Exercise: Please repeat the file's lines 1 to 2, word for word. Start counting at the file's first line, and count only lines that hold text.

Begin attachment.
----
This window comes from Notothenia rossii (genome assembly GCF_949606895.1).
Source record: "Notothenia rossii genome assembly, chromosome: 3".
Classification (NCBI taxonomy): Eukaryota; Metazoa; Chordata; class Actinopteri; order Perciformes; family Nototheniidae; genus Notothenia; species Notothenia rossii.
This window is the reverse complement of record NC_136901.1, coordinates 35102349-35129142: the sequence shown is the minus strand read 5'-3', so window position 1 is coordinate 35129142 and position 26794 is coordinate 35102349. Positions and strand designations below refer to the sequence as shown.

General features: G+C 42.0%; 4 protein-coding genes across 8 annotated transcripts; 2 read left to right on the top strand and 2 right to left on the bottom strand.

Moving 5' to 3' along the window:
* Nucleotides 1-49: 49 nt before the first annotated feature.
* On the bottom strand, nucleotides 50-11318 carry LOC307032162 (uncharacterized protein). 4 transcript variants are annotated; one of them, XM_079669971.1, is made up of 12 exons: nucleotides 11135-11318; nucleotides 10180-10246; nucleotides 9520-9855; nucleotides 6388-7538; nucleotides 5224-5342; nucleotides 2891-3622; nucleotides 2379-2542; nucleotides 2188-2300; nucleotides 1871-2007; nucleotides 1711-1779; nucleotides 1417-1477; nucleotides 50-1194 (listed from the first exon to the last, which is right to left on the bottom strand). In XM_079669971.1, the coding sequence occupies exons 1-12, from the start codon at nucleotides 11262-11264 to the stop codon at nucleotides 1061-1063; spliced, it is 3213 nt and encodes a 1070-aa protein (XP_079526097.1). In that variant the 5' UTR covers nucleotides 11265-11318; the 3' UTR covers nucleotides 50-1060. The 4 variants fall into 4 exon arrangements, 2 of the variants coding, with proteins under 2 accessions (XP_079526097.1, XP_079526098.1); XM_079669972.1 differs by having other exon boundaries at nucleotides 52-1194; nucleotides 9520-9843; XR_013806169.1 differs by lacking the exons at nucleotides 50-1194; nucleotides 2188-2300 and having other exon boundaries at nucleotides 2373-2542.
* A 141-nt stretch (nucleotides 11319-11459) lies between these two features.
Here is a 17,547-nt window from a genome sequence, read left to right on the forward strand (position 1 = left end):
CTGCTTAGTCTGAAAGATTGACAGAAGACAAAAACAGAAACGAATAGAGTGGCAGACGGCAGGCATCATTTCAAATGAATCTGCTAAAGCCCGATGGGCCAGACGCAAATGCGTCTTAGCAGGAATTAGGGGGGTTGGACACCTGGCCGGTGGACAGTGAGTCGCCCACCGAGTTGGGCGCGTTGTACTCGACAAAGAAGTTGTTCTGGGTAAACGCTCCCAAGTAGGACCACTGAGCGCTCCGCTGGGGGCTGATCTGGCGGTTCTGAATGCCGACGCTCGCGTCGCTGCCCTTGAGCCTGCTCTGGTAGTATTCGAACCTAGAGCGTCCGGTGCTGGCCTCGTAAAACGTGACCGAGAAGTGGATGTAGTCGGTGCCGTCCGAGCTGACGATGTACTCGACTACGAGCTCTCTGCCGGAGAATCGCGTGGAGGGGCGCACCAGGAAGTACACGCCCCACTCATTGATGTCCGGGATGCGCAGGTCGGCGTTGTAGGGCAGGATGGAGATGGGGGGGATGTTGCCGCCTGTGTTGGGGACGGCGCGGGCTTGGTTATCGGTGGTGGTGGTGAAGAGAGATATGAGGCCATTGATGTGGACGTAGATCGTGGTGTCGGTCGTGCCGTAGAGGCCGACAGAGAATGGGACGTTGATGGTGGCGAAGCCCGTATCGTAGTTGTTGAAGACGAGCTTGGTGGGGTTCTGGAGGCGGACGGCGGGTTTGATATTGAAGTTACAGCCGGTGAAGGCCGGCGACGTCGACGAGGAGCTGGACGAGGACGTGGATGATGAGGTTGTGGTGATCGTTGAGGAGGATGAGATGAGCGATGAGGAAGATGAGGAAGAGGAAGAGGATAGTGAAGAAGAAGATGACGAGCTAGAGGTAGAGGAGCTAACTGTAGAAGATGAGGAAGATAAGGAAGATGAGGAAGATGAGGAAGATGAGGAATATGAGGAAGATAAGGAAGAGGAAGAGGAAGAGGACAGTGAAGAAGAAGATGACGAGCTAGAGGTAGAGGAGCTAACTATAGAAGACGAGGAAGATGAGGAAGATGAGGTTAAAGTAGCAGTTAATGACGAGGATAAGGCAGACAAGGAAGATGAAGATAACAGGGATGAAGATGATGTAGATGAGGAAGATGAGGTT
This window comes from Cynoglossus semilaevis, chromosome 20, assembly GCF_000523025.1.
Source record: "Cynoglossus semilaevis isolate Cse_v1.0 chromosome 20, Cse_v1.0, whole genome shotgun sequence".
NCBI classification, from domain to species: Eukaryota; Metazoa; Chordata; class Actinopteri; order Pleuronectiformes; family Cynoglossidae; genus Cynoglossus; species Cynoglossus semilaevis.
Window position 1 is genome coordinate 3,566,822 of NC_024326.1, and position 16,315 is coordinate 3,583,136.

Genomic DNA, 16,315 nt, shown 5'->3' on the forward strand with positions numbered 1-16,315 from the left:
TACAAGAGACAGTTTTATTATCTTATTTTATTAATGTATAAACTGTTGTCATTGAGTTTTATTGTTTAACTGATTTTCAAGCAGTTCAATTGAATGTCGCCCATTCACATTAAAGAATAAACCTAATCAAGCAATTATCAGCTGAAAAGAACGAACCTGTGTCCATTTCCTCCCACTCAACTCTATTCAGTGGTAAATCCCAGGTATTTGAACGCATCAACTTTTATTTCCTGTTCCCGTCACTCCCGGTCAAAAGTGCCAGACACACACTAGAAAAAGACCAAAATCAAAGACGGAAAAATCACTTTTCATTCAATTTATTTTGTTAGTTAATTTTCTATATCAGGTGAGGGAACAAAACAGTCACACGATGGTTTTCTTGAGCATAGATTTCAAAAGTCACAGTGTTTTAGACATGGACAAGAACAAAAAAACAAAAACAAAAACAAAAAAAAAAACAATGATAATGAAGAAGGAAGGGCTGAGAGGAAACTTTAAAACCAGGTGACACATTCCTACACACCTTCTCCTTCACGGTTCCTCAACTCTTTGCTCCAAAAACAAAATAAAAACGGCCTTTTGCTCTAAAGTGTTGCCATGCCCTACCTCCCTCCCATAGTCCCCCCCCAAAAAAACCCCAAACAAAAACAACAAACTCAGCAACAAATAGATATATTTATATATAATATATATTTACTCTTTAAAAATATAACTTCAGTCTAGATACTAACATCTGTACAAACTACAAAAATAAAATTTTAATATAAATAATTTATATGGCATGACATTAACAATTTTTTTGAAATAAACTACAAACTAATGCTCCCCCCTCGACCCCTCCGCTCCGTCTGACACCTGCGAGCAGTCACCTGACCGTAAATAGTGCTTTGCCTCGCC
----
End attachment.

This window comes from Notothenia rossii (genome assembly GCF_949606895.1).
Source record: "Notothenia rossii genome assembly, chromosome: 3".